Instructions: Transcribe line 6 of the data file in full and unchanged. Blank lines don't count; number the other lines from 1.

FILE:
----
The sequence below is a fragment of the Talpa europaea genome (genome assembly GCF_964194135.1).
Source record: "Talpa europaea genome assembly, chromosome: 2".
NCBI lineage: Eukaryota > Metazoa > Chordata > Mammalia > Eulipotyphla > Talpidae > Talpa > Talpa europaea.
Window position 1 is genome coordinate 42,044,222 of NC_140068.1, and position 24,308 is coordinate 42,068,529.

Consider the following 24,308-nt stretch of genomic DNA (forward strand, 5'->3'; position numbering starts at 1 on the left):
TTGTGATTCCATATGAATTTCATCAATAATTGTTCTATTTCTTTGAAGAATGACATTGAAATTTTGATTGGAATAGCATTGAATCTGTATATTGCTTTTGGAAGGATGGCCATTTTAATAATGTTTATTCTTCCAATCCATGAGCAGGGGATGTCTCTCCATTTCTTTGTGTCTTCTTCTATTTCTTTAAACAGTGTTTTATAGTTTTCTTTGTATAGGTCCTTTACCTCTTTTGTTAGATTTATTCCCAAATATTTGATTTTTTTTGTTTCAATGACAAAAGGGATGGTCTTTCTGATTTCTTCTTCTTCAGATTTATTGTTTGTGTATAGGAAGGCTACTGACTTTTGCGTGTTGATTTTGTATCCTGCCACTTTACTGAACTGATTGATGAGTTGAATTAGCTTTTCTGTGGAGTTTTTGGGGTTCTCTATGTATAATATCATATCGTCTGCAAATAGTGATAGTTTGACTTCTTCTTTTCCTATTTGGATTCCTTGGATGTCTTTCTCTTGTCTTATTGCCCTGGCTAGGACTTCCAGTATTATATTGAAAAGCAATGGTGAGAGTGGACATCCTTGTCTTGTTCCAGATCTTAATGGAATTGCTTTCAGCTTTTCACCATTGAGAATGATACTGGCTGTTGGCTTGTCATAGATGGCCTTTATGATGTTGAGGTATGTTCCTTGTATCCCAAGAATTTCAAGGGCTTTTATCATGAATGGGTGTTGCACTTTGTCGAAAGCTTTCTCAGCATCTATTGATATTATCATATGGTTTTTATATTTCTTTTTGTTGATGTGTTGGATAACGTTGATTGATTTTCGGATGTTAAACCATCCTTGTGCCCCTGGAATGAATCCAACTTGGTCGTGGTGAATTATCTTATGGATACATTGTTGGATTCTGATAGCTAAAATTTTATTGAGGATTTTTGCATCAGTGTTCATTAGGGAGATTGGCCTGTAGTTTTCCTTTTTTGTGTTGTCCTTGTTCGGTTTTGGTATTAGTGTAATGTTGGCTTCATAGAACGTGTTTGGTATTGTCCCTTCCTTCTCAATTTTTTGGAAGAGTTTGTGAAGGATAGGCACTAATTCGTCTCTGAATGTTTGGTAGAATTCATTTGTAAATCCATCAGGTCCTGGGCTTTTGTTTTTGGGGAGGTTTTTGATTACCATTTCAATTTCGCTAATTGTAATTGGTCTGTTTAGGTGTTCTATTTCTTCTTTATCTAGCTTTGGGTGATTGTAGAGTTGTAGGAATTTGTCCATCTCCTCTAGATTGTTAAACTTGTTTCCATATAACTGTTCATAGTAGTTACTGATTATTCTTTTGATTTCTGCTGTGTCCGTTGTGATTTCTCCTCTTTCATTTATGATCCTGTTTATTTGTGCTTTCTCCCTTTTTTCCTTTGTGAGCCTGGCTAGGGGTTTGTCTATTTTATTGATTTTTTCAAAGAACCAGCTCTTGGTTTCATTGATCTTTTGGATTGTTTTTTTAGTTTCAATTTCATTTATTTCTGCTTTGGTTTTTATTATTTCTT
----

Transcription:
TTGTGATTCCATATGAATTTCATCAATAATTGTTCTATTTCTTTGAAGAATGACATTGAAATTTTGATTGGAATAGCATTGAATCTGTATATTGCTTTTGGAAGGATGGCCATTTTAATAATGTTTATTCTTCCAATCCATGAGCAGGGGATGTCTCTCCATTTCTTTGTGTCTTCTTCTATTTCTTTAAACAGTGTTTTATAGTTTTCTTTGTATAGGTCCTTTACCTCTTTTGTTAGATTTATTCCCAAATATTTGATTTTTTTTGTTTCAATGACAAAAGGGATGGTCTTTCTGATTTCTTCTTCTTCAGATTTATTGTTTGTGTATAGGAAGGCTACTGACTTTTGCGTGTTGATTTTGTATCCTGCCACTTTACTGAACTGATTGATGAGTTGAATTAGCTTTTCTGTGGAGTTTTTGGGGTTCTCTATGTATAATATCATATCGTCTGCAAATAGTGATAGTTTGACTTCTTCTTTTCCTATTTGGATTCCTTGGATGTCTTTCTCTTGTCTTATTGCCCTGGCTAGGACTTCCAGTATTATATTGAAAAGCAATGGTGAGAGTGGACATCCTTGTCTTGTTCCAGATCTTAATGGAATTGCTTTCAGCTTTTCACCATTGAGAATGATACTGGCTGTTGGCTTGTCATAGATGGCCTTTATGATGTTGAGGTATGTTCCTTGTATCCCAAGAATTTCAAGGGCTTTTATCATGAATGGGTGTTGCACTTTGTCGAAAGCTTTCTCAGCATCTATTGATATTATCATATGGTTTTTATATTTCTTTTTGTTGATGTGTTGGATAACGTTGATTGATTTTCGGATGTTAAACCATCCTTGTGCCCCTGGAATGAATCCAACTTGGTCGTGGTGAATTATCTTATGGATACATTGTTGGATTCTGATAGCTAAAATTTTATTGAGGATTTTTGCATCAGTGTTCATTAGGGAGATTGGCCTGTAGTTTTCCTTTTTTGTGTTGTCCTTGTTCGGTTTTGGTATTAGTGTAATGTTGGCTTCATAGAACGTGTTTGGTATTGTCCCTTCCTTCTCAATTTTTTGGAAGAGTTTGTGAAGGATAGGCACTAATTCGTCTCTGAATGTTTGGTAGAATTCATTTGTAAATCCATCAGGTCCTGGGCTTTTGTTTTTGGGGAGGTTTTTGATTACCATTTCAATTTCGCTAATTGTAATTGGTCTGTTTAGGTGTTCTATTTCTTCTTTATCTAGCTTTGGGTGATTGTAGAGTTGTAGGAATTTGTCCATCTCCTCTAGATTGTTAAACTTGTTTCCATATAACTGTTCATAGTAGTTACTGATTATTCTTTTGATTTCTGCTGTGTCCGTTGTGATTTCTCCTCTTTCATTTATGATCCTGTTTATTTGTGCTTTCTCCCTTTTTTCCTTTGTGAGCCTGGCTAGGGGTTTGTCTATTTTATTGATTTTTTCAAAGAACCAGCTCTTGGTTTCATTGATCTTTTGGATTGTTTTTTTAGTTTCAATTTCATTTATTTCTGCTTTGGTTTTTATTATTTCTT